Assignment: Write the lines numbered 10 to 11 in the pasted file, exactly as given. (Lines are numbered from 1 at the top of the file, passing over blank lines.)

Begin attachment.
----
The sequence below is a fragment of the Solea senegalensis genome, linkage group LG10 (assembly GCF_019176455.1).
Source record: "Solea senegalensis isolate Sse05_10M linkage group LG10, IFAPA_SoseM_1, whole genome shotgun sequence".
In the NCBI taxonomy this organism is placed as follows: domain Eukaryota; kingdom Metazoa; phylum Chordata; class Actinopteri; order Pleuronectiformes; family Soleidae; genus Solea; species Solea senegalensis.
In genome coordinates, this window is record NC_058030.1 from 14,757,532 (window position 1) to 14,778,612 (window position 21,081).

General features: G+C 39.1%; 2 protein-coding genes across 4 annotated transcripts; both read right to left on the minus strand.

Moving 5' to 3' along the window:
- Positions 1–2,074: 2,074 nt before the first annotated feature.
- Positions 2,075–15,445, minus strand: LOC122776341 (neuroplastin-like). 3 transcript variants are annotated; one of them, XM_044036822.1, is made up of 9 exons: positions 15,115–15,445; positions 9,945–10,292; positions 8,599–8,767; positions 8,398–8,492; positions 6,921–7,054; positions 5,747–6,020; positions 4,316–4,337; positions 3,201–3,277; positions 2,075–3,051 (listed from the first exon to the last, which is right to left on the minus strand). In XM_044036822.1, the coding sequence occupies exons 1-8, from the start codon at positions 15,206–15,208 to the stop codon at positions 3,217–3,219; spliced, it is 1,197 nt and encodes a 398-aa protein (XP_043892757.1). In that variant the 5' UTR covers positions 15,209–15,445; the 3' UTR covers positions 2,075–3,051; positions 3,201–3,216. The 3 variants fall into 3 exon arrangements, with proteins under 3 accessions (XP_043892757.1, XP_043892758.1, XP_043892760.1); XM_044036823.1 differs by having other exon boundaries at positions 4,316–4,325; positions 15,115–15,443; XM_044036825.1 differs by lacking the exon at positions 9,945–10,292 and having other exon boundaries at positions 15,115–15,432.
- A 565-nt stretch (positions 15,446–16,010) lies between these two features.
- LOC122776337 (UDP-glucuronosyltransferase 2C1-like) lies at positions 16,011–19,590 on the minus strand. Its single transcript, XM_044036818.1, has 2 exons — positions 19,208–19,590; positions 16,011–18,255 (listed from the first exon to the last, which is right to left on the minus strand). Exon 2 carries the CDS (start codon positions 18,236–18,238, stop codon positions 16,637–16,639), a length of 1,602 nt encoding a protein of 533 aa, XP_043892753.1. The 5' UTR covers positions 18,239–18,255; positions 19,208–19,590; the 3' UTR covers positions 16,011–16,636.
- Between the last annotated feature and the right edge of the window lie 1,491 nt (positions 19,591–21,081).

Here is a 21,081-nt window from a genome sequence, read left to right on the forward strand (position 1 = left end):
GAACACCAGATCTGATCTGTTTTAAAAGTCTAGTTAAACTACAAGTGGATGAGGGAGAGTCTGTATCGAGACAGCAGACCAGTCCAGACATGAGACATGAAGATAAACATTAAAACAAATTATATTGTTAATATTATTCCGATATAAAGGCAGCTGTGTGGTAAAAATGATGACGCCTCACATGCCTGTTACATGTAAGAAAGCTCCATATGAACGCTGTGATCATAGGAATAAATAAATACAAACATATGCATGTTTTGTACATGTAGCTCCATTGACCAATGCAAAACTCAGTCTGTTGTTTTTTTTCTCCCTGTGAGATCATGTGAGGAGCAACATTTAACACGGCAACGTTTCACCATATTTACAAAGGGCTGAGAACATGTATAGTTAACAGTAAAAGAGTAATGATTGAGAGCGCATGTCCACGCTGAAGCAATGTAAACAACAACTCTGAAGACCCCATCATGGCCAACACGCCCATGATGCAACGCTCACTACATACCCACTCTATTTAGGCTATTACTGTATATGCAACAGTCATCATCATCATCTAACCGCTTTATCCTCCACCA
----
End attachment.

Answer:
- LOC122776337 (UDP-glucuronosyltransferase 2C1-like) lies at positions 16,011–19,590 on the minus strand. Its single transcript, XM_044036818.1, has 2 exons — positions 19,208–19,590; positions 16,011–18,255 (listed from the first exon to the last, which is right to left on the minus strand). Exon 2 carries the CDS (start codon positions 18,236–18,238, stop codon positions 16,637–16,639), a length of 1,602 nt encoding a protein of 533 aa, XP_043892753.1. The 5' UTR covers positions 18,239–18,255; positions 19,208–19,590; the 3' UTR covers positions 16,011–16,636.
- Between the last annotated feature and the right edge of the window lie 1,491 nt (positions 19,591–21,081).